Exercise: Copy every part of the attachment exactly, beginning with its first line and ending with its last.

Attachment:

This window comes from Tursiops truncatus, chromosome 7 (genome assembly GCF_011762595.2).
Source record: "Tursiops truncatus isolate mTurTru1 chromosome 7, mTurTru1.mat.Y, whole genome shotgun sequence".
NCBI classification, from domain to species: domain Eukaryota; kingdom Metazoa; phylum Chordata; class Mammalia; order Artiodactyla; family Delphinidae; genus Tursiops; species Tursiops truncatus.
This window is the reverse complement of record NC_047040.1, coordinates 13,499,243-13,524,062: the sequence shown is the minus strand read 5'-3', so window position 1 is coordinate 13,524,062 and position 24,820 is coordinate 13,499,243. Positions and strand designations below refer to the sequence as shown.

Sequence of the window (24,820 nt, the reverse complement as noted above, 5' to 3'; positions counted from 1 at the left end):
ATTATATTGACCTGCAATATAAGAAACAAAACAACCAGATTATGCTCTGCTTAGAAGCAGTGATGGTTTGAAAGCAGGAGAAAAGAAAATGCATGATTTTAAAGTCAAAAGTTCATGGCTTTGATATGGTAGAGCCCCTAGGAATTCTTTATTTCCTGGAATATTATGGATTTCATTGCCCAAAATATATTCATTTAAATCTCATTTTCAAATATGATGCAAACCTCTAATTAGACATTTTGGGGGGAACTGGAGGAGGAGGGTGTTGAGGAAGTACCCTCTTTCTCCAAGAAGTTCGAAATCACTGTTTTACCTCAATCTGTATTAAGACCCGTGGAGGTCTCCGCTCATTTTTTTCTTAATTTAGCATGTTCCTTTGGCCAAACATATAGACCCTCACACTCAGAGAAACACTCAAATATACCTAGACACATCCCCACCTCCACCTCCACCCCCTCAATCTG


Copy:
This window comes from Tursiops truncatus, chromosome 7 (genome assembly GCF_011762595.2).
Source record: "Tursiops truncatus isolate mTurTru1 chromosome 7, mTurTru1.mat.Y, whole genome shotgun sequence".
NCBI classification, from domain to species: domain Eukaryota; kingdom Metazoa; phylum Chordata; class Mammalia; order Artiodactyla; family Delphinidae; genus Tursiops; species Tursiops truncatus.
This window is the reverse complement of record NC_047040.1, coordinates 13,499,243-13,524,062: the sequence shown is the minus strand read 5'-3', so window position 1 is coordinate 13,524,062 and position 24,820 is coordinate 13,499,243. Positions and strand designations below refer to the sequence as shown.

Sequence of the window (24,820 nt, the reverse complement as noted above, 5' to 3'; positions counted from 1 at the left end):
ATTATATTGACCTGCAATATAAGAAACAAAACAACCAGATTATGCTCTGCTTAGAAGCAGTGATGGTTTGAAAGCAGGAGAAAAGAAAATGCATGATTTTAAAGTCAAAAGTTCATGGCTTTGATATGGTAGAGCCCCTAGGAATTCTTTATTTCCTGGAATATTATGGATTTCATTGCCCAAAATATATTCATTTAAATCTCATTTTCAAATATGATGCAAACCTCTAATTAGACATTTTGGGGGGAACTGGAGGAGGAGGGTGTTGAGGAAGTACCCTCTTTCTCCAAGAAGTTCGAAATCACTGTTTTACCTCAATCTGTATTAAGACCCGTGGAGGTCTCCGCTCATTTTTTTCTTAATTTAGCATGTTCCTTTGGCCAAACATATAGACCCTCACACTCAGAGAAACACTCAAATATACCTAGACACATCCCCACCTCCACCTCCACCCCCTCAATCTG